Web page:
Woolly MammothIf you bump into a woolly mammoth in Trafalgar Square today, it's in a good cause. London's Natural History Museum is displaying the replica as a warning about climate change, which made woolly mammoths extinct thousands of years ago. Can't say I'm dismayed that these giants aren't trampling around the UK nowadays. Imagine the mess they would make in my garden! The Yankee grey squirrel is bad enough. Question: If a species evolves into something new, can we truly say it has become extinct? If the woolly mammoth moved to Africa and shed it's fur to keep cool, the line didn't die out; it progressed. How can it be considered extinct if it's still going strong in a new, better adapted form?

Goya Stolen in USA

Goya - Children with a Cart (1778)Francisco de Goya's Children with a Cart (1778) has been stolen near Scranton, Pennsylvania, USA, while being transported between museums: the Guggenheim Museum in New York and the Toledo Museum of Art, Ohio, which owns the work. Believe it or not, this painting is insured for a piddling $1m (£527,977)! The insurer is offering a reward of $50,000 (£26,395) for information leading to its recovery. When you think of the insane prices being paid for "modern art" rubbish, this masterpiece is a snip at $1m. The insurance company must be laughing at such a tiny payout. Somebody at the Toledo should be sacked.

Tuesday, 14 November 2006

Fra Angelico's Found!

Fra Angelico - Two Panels from an Altarpiece (1439)Two panels from an altarpiece painted by Fra Angelico in 1439 for St Marco Church and convent in Florence, have been found in a pensioner's spare room in the UK! These panels disappeared when the altarpiece was dismantled during the Napoleonic wars. The pensioner - now deceased - bought them for about £200 in the 1960's. Michael Liversidge, a former Bristol University art history expert and friend of the deceased, found the paintings hanging behind a door. Despite being a friar painting holy works, Fra Angelico was a bit of a lad who got into trouble for making a nun pregnant. Click the title link for the official BBC News version!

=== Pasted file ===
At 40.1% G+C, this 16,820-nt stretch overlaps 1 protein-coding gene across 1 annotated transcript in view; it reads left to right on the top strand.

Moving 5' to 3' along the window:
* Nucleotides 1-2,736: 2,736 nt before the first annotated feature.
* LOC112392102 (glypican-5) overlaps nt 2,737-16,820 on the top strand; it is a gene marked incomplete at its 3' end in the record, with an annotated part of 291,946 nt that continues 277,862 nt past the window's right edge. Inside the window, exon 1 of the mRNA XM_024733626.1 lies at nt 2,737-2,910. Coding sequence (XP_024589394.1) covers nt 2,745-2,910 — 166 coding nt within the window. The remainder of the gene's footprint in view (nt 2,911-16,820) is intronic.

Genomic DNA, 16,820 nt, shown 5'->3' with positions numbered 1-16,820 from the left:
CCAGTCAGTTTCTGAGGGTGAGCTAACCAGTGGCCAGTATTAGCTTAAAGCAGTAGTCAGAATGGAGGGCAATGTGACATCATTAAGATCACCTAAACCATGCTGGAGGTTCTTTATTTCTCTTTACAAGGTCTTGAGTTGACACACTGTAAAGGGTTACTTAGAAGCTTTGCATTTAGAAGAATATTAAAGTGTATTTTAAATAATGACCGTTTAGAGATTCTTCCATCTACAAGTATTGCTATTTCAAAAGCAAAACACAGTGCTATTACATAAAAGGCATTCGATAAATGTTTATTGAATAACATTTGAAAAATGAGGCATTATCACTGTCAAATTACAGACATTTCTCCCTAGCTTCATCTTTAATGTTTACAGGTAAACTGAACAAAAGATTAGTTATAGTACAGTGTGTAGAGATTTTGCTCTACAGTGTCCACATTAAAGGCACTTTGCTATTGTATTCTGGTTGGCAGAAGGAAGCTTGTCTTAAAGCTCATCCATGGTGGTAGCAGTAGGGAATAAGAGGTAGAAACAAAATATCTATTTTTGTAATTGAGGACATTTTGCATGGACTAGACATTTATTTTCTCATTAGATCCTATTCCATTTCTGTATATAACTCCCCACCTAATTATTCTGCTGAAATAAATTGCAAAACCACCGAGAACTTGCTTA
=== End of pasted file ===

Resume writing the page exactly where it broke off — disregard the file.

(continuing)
Heather and Ivan Morison - Study for Earthwalker (hyena) 2006The Danielle Arnaud Contemporary Art Gallery in Kennington Road, London, is currently showing Heather & Ivan Morison: Earthwalker, which continues until 10 December 2006. This is a strange exhibition of geometrical designs superimposed over wildlife photos to create a science-fiction effect. Interesting, but the artists need to improve their identification of wildlife. The animals in the sample graphic aren't hyenas as labelled; they're African hunting dogs! Let's hope the Morisons get their labels right before they represent Wales at the Venice Biennale of Art 2007, otherwise it'll be blushtime for the dragon.